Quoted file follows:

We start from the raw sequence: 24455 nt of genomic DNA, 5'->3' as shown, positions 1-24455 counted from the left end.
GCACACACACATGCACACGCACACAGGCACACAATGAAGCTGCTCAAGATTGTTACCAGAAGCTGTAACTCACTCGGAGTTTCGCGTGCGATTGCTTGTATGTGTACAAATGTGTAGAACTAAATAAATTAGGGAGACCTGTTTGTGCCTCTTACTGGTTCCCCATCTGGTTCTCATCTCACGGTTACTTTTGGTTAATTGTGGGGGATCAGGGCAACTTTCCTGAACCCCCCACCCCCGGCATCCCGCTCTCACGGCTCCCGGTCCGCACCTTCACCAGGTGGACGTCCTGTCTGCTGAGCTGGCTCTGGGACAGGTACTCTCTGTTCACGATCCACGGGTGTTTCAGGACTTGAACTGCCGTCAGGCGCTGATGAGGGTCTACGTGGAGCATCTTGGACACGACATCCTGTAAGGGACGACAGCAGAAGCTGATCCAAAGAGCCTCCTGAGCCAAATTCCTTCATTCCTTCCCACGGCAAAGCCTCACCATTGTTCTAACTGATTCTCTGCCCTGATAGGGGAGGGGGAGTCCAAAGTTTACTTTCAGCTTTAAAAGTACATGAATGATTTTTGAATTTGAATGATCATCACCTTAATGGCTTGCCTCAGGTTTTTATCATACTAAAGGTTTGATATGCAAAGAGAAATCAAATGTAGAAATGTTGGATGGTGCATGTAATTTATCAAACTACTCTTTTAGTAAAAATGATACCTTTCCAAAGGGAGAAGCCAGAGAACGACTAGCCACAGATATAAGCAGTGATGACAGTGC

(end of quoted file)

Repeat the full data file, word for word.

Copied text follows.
We start from the raw sequence: 24455 nt of genomic DNA, 5'->3' as shown, positions 1-24455 counted from the left end.
GCACACACACATGCACACGCACACAGGCACACAATGAAGCTGCTCAAGATTGTTACCAGAAGCTGTAACTCACTCGGAGTTTCGCGTGCGATTGCTTGTATGTGTACAAATGTGTAGAACTAAATAAATTAGGGAGACCTGTTTGTGCCTCTTACTGGTTCCCCATCTGGTTCTCATCTCACGGTTACTTTTGGTTAATTGTGGGGGATCAGGGCAACTTTCCTGAACCCCCCACCCCCGGCATCCCGCTCTCACGGCTCCCGGTCCGCACCTTCACCAGGTGGACGTCCTGTCTGCTGAGCTGGCTCTGGGACAGGTACTCTCTGTTCACGATCCACGGGTGTTTCAGGACTTGAACTGCCGTCAGGCGCTGATGAGGGTCTACGTGGAGCATCTTGGACACGACATCCTGTAAGGGACGACAGCAGAAGCTGATCCAAAGAGCCTCCTGAGCCAAATTCCTTCATTCCTTCCCACGGCAAAGCCTCACCATTGTTCTAACTGATTCTCTGCCCTGATAGGGGAGGGGGAGTCCAAAGTTTACTTTCAGCTTTAAAAGTACATGAATGATTTTTGAATTTGAATGATCATCACCTTAATGGCTTGCCTCAGGTTTTTATCATACTAAAGGTTTGATATGCAAAGAGAAATCAAATGTAGAAATGTTGGATGGTGCATGTAATTTATCAAACTACTCTTTTAGTAAAAATGATACCTTTCCAAAGGGAGAAGCCAGAGAACGACTAGCCACAGATATAAGCAGTGATGACAGTGC